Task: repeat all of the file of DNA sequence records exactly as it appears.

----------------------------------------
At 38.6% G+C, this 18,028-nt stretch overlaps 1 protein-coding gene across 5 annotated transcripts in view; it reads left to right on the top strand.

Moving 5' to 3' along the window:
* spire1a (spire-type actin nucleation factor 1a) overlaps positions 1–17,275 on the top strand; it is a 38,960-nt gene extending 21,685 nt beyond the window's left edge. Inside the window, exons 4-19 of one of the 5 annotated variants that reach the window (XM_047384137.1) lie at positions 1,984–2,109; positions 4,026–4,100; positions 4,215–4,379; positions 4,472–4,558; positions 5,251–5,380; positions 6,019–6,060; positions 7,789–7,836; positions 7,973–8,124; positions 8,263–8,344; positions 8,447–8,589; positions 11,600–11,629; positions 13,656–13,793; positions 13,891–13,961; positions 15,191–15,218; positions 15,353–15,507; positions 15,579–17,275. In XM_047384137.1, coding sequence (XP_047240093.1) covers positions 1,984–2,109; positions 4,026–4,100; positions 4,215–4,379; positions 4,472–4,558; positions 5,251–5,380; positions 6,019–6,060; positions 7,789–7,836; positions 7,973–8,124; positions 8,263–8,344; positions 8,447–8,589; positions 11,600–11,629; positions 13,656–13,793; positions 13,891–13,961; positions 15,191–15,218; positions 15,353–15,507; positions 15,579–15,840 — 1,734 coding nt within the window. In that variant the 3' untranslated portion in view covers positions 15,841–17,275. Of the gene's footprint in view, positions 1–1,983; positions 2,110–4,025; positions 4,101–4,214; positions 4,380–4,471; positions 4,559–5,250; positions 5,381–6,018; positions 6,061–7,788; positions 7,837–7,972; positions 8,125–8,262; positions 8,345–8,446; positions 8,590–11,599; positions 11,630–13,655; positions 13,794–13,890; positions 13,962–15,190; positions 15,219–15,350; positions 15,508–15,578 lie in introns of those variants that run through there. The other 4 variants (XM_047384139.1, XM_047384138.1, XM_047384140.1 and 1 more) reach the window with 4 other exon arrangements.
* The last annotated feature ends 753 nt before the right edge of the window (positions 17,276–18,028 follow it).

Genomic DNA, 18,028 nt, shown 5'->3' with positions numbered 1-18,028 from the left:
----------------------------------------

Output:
At 38.6% G+C, this 18,028-nt stretch overlaps 1 protein-coding gene across 5 annotated transcripts in view; it reads left to right on the top strand.

Moving 5' to 3' along the window:
* spire1a (spire-type actin nucleation factor 1a) overlaps positions 1–17,275 on the top strand; it is a 38,960-nt gene extending 21,685 nt beyond the window's left edge. Inside the window, exons 4-19 of one of the 5 annotated variants that reach the window (XM_047384137.1) lie at positions 1,984–2,109; positions 4,026–4,100; positions 4,215–4,379; positions 4,472–4,558; positions 5,251–5,380; positions 6,019–6,060; positions 7,789–7,836; positions 7,973–8,124; positions 8,263–8,344; positions 8,447–8,589; positions 11,600–11,629; positions 13,656–13,793; positions 13,891–13,961; positions 15,191–15,218; positions 15,353–15,507; positions 15,579–17,275. In XM_047384137.1, coding sequence (XP_047240093.1) covers positions 1,984–2,109; positions 4,026–4,100; positions 4,215–4,379; positions 4,472–4,558; positions 5,251–5,380; positions 6,019–6,060; positions 7,789–7,836; positions 7,973–8,124; positions 8,263–8,344; positions 8,447–8,589; positions 11,600–11,629; positions 13,656–13,793; positions 13,891–13,961; positions 15,191–15,218; positions 15,353–15,507; positions 15,579–15,840 — 1,734 coding nt within the window. In that variant the 3' untranslated portion in view covers positions 15,841–17,275. Of the gene's footprint in view, positions 1–1,983; positions 2,110–4,025; positions 4,101–4,214; positions 4,380–4,471; positions 4,559–5,250; positions 5,381–6,018; positions 6,061–7,788; positions 7,837–7,972; positions 8,125–8,262; positions 8,345–8,446; positions 8,590–11,599; positions 11,630–13,655; positions 13,794–13,890; positions 13,962–15,190; positions 15,219–15,350; positions 15,508–15,578 lie in introns of those variants that run through there. The other 4 variants (XM_047384139.1, XM_047384138.1, XM_047384140.1 and 1 more) reach the window with 4 other exon arrangements.
* The last annotated feature ends 753 nt before the right edge of the window (positions 17,276–18,028 follow it).

Genomic DNA, 18,028 nt, shown 5'->3' with positions numbered 1-18,028 from the left: